Many new genetic tests are used in clinical practice, and the number of available tests is growing. Two important health policy questions arise as these genetic tests become available. The first question, whether a new test should be made available, has been the focus of much recent discussion. The second question concerns defining the appropriate standards surrounding the use of these tests, including patient selection, education, informed consent, test interpretation and counseling.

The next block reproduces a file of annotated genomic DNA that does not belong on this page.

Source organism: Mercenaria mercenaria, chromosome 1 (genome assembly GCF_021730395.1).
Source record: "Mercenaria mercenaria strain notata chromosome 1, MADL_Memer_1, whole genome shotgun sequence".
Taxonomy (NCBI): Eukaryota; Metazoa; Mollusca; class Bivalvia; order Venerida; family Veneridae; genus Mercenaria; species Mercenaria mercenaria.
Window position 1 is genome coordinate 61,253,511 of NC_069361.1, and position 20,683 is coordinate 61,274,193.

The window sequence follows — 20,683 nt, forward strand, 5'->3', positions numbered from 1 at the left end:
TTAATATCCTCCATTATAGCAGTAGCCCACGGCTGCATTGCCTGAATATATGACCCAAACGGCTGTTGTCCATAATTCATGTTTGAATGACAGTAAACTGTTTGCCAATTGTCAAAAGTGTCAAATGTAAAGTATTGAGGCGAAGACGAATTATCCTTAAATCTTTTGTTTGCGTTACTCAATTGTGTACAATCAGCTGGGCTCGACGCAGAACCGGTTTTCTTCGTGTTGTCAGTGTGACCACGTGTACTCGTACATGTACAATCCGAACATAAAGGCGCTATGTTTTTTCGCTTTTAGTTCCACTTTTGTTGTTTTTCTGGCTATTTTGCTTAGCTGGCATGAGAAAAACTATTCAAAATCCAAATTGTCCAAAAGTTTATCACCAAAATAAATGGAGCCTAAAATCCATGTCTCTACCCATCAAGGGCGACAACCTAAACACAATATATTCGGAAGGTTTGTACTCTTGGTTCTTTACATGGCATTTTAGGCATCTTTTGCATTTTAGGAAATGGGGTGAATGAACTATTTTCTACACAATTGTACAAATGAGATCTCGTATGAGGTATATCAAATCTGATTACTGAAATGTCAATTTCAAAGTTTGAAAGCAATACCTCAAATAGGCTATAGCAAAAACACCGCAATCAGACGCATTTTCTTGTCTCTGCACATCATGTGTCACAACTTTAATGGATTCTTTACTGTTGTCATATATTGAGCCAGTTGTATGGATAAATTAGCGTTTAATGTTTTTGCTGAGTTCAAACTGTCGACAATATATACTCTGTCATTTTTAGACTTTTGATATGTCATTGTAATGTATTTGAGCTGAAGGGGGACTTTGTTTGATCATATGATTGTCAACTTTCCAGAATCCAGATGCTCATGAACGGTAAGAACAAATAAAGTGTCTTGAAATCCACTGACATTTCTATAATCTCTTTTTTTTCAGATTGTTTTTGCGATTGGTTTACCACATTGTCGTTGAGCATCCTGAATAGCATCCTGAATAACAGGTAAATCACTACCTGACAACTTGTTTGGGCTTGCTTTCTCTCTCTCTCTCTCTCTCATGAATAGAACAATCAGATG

Genetic tests currently move from the research arena, where strategies are put in place to minimize risks,into the clinical context where the practice of medicine is more variable and the risks to patients less understood. In the research setting, risks can be minimized through safeguards including education, consent, and counseling. The frequency and magnitude of psychosocial and clinical risks canbe assessed. In the clinical setting, however, these safeguards may not be used consistently, creating unknown risksfor patients (see table).